|New RNs Stay Close To Home, Impact Rural Health Care|
|Nation - Workplace|
|TS-Si News Service|
|Sunday, 11 December 2011 15:00|
New York, NY, USA. Registered nurses (RNs) belong to one of least mobile professions, with serious implications for access to health care for people in rural areas.
Researchers say this lack of geographic mobility means that hospitals and other health care settings must rely heavily on locally-trained RNs and find it difficult to recruit nurses when there are not enough in the local area.
The Registered Nurses (RNs) Work Project is a study of newly-licensed registered nurses. Recruitment may be a particular problem in rural areas where there are fewer schools of nursing. The study took this into account by performing a cross-sectional survey of 1,765 RNs in Metropolitan Statistical Areas and rural areas in 15 states. The findings appear in the journal Health Affairs.
Christine T. Kovner, PhD, RN, FAAN, professor at the College of Nursing, New York University;
Sean P. Corcoran, PhD, associate professor of educational economics at New York University; and
Carol S. Brewer, PhD, RN, FAAN, professor at the School of Nursing, University at Buffalo.According to the study:
The lack of geographic mobility is higher for nurses than for most other professions.
Among RNs with bachelor's degrees
The study authors recommend four policy changes to expand the supply of nurses in underserved areas:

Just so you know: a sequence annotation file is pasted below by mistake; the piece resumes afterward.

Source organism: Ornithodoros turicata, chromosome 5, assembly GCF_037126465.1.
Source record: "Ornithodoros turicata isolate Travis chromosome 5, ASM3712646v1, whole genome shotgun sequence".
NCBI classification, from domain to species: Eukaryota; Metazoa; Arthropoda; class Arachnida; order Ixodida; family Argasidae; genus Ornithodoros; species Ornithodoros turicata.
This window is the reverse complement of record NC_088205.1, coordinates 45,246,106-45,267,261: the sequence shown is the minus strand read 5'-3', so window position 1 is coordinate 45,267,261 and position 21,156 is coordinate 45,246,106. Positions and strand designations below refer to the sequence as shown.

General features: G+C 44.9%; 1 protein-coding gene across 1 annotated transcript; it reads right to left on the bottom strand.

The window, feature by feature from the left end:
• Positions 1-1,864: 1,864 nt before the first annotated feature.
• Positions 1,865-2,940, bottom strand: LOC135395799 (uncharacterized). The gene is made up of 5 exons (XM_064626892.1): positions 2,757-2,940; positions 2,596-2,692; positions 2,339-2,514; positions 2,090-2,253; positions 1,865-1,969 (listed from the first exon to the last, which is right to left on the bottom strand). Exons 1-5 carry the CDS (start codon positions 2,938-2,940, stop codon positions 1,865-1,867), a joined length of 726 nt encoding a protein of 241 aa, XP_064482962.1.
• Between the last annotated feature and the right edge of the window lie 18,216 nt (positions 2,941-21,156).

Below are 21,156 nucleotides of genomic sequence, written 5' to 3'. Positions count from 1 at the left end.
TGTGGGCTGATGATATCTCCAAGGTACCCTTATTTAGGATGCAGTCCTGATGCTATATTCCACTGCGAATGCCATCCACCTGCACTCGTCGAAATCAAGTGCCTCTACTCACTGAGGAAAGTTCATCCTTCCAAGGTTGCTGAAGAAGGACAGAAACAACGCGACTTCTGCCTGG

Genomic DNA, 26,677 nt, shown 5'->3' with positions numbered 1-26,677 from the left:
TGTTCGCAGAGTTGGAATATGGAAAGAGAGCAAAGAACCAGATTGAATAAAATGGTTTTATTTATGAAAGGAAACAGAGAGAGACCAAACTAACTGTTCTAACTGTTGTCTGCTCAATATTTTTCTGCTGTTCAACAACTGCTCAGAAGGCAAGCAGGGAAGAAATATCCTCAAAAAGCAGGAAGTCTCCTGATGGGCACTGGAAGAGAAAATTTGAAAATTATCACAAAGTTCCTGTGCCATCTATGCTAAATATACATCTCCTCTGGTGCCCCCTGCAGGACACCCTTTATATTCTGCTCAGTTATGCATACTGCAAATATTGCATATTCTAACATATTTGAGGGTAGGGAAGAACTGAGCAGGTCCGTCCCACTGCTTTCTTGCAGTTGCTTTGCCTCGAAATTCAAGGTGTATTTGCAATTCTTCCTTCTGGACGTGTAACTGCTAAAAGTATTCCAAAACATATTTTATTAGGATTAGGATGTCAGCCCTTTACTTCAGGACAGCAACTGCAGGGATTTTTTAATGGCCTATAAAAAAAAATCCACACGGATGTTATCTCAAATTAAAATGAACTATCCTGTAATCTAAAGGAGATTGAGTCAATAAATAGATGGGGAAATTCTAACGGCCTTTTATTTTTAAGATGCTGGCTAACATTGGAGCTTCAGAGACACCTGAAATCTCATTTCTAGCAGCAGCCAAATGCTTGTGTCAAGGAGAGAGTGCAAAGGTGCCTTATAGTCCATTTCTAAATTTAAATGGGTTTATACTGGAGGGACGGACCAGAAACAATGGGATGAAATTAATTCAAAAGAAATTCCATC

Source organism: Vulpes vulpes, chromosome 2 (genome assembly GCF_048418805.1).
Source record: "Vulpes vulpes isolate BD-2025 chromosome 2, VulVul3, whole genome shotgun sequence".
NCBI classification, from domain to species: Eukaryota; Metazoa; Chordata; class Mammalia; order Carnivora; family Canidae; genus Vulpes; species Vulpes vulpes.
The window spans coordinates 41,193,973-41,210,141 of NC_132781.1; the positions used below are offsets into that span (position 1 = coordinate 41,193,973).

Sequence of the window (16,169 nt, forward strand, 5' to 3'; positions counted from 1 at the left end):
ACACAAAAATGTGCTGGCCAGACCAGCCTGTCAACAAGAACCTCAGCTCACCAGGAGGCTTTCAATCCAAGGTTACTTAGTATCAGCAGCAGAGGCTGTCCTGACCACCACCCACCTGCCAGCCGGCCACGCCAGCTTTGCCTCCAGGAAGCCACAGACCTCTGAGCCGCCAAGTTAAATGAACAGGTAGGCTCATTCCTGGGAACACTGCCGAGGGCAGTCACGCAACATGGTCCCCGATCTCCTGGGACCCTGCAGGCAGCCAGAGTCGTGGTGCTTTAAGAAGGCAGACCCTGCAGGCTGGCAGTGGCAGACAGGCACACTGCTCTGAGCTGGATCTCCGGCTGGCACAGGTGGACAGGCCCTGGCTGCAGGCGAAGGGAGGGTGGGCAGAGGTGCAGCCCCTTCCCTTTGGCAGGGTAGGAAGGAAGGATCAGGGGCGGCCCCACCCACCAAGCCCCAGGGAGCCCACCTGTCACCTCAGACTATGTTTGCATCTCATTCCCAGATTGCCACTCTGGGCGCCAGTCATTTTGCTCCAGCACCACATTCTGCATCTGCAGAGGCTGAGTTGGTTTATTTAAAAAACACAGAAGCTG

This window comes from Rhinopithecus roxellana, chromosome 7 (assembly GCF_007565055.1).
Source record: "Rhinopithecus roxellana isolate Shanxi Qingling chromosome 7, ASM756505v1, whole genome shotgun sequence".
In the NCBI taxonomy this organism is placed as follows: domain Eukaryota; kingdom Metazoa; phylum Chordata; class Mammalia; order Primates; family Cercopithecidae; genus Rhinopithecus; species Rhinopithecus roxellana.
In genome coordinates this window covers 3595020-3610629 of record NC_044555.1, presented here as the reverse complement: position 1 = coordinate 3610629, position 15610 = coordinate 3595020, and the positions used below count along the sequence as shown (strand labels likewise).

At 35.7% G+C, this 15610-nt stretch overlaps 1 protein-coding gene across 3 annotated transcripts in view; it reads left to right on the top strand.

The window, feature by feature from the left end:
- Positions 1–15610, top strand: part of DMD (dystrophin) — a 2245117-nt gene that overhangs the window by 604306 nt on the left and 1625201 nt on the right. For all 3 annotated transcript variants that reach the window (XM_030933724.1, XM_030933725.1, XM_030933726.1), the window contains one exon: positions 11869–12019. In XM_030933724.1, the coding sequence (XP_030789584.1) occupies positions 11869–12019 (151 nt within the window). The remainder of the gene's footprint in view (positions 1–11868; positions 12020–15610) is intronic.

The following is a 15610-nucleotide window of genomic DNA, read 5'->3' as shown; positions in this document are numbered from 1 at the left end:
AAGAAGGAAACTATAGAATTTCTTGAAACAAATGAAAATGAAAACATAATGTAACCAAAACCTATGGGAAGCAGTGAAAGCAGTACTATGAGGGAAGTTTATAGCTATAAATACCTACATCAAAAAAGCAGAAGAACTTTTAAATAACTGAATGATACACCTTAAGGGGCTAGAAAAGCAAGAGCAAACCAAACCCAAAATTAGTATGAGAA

"Given the strong tendency for nurses to practice close to where they attended nursing school and to attend nursing school near where they graduated high school, it's not surprising that parts of the country with few or no schools of nursing are struggling to find nurses," said Christine Kovner, whi directed the project with Carol Brewer.
"We did not investigate the reasons for nurses' lack of mobility, but this reality suggests that more needs to be done in areas with few nursing schools in order to meet the health care needs of those communities."
FundingThe Registered Nurses (RNs) Work Project is funded by the Robert Wood Johnson Foundation.
CitationThe Relative Geographic Immobility Of New Registered Nurses Calls For New Strategies To Augment That Workforce. Christine T. Kovner, Sean P. Corcoran, and Carol S. Brewer. Health Affairs 2011; 30(12): 2293-2300. doi:10.1377/hlthaff.2011.0108
Little is known about registered nurses’ geographic mobility after they earn their first professional degree and become licensed to practice. Through a cross-sectional mailed survey of newly licensed registered nurses in fifteen states, we found that 52.5 percent work within forty miles of where they attended high school. Our complementary analysis of Census Bureau data shows that next to teaching, nursing is one of the least mobile professions for women, for reasons that remain unclear. To ensure that underserved areas have an adequate workforce of registered nurses, policy makers should expand the number of educational programs in these areas; fund programs that provide incentives to young people from these areas to attend nursing programs; consider supporting extension programs from accredited nursing schools; and review admission policies for nursing programs and the financial aid they offer. If states find it difficult to retain out-of-state graduates, giving preference to in-state applicants may make sense. Finally, programs and policies that offer financial incentives to attract registered nurses to underserved areas, such as the National Health Service Corps and the Area Health Education Centers, are critically important. When sufficiently funded, such programs could serve to offset the low mobility of new registered nurses that we observed.
Keywords: workforce issues, nurses.
|Last Updated on Sunday, 11 December 2011 14:02|